Markets are urging the Fed to cut interest rates. Will it listen?

By The FedFOXBusiness

Peter Schiff: The Fed shouldn’t cut rates

Euro Pacific Capital CEO Peter Schiff discusses why the Federal Reserve shouldn’t cut interest rates and where investors should allocate their capital.

Wall Street traders are increasingly betting on the odds of an interest rate cut by the Federal Reserve this year – and on Tuesday, Chairman Jerome Powell hinted policymakers at the U.S. central bank could respond to the recent escalation in the U.S.-China trade war by lowering rates.

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U.S. stocks celebrated the news, with the Dow Jones Industrial Average jumping over 500 points.

TickerSecurityLastChange%Chg
I:DJIDOW JONES AVERAGES27154.2-68.77-0.25%
SP500S&P 5002976.61-18.50-0.62%
I:COMPNASDAQ COMPOSITE INDEX8146.488965-60.75-0.74%

Powell, during a listening event in Chicago on Tuesday, said the Fed is closely watching how global trade developments will impact the U.S. economy, noting that policymakers were prepared to act as necessary to sustain near-record expansion.

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“We do not know how or when these issues will be resolved,” he said. “We are closely monitoring the implications of these developments for the U.S. economic outlook.”

The CME’s FedWatch Tool, which analyzes the probability of rate moves for upcoming Fed meetings, is currently predicting a 55.9 percent chance of a rate cut in July, with 49.7 percent of traders anticipating the benchmark federal funds rate will be moved into the 2 percent to 2.25 percent range. Only 13.6 percent of traders think interest rates will remain at the current range of 2.25 percent to 2.5 percent by September.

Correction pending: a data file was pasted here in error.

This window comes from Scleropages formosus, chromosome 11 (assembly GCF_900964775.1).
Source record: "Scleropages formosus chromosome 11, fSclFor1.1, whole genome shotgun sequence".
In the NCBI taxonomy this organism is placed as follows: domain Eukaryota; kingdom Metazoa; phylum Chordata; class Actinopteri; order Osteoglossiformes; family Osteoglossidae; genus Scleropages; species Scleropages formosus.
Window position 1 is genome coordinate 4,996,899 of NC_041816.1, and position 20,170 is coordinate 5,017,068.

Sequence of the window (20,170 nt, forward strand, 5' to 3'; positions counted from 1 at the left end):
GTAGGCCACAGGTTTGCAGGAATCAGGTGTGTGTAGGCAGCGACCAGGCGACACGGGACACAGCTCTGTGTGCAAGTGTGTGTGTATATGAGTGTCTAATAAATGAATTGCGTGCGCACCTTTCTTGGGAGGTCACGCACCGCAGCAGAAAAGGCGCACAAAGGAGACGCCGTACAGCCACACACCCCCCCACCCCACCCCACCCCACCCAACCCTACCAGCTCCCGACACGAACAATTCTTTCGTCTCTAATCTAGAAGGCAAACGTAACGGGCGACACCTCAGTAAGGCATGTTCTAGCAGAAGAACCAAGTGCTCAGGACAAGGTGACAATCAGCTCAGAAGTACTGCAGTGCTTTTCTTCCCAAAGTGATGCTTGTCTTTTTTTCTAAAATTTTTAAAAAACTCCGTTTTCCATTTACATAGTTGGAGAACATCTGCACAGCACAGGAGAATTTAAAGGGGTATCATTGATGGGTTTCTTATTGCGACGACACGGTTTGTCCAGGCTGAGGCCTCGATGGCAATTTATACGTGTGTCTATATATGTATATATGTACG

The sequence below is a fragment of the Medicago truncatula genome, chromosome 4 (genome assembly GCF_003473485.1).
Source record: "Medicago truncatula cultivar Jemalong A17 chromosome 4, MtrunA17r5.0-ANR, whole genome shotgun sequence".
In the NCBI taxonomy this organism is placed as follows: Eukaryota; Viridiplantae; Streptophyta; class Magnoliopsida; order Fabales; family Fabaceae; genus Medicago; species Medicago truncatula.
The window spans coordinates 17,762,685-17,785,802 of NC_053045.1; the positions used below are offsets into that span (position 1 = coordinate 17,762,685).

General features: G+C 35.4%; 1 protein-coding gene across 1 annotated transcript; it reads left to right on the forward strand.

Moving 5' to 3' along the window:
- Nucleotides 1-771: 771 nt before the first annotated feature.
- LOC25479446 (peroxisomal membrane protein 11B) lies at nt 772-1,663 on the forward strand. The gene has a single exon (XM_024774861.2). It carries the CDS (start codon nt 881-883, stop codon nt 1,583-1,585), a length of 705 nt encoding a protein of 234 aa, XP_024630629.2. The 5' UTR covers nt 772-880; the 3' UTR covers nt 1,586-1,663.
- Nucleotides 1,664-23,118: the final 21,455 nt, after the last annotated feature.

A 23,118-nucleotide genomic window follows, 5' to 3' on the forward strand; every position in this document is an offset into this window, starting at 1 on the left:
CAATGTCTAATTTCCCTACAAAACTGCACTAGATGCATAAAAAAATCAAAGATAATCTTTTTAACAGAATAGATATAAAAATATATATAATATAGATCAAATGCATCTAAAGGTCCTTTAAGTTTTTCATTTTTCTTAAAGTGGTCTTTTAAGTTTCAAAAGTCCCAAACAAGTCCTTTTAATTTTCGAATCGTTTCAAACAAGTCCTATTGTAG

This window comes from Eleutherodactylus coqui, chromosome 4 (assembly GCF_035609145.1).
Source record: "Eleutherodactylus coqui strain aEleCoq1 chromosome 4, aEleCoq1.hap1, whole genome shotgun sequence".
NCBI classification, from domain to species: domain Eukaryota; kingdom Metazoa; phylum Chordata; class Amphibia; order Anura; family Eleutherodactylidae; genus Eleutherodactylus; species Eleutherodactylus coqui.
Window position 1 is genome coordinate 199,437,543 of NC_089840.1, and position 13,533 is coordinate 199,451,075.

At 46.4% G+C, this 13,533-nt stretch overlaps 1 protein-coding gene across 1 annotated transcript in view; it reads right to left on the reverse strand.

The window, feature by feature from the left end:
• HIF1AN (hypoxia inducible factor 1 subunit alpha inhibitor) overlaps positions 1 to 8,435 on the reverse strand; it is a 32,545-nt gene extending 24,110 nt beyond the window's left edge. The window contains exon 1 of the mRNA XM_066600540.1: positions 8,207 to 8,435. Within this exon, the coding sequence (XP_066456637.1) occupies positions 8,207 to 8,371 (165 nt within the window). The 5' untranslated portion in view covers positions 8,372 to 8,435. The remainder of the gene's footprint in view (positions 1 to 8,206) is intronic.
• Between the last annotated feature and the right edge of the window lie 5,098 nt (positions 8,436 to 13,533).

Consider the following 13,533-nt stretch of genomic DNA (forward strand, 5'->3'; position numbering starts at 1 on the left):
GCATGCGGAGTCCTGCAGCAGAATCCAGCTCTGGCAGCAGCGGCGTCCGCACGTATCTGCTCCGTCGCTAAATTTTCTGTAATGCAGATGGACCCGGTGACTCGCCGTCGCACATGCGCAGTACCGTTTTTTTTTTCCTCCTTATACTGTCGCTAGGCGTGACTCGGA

And last week, when the bond curve inverted – meaning the yield on the 10-month Treasury bill interest rate fell below the yield on the 10-year-treasury note, a common foreshadowing of an impending recession – the market sent a strong message to the Fed that interest rates were too tight.

“That is a very clear message that the bond market believes interest rates are too high,” Tom Essaye, the founder of Sevens Report Research, told FOX Business. “We haven’t seen that in a decade, probably more. The Fed is ignoring that, and they have their reason, but if it doesn’t change soon, they’re going to have to factor that in. And then the question becomes, have they waited too long? Are we already headed for trouble?”

It’s not only Powell who’s made a dovish pivot in recent weeks.

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James Bullard, the Federal Reserve Bank of St. Louis President, suggested on Monday that the central bank may need to cut rates due to muted inflation, the inverted yield curve and ongoing uncertainty about trade.

U.S. inflation picked up in April after a weak start to the year, but at 1.5 percent, remains well below the Fed’s preferred target of 2 percent, spurring rate cut talks.

Bullard is a voting member of the FOMC committee this year.

“A downward policy rate adjustment may be warranted soon to help re-center inflation and inflation expectations at target and also to provide some insurance in case of a sharper-than-expected slowdown,” he said.

Despite all the fanfare around a looming rate cut, Bank of America CEO Brian Moynihan isn't buying in. “I don’t think they will unless something goes really wrong in the trade, I think the economy is stronger than people think,” Moynihan said during a discussion with FOX Business' Maria Bartiromo at the Economic Club of New York on Tuesday.

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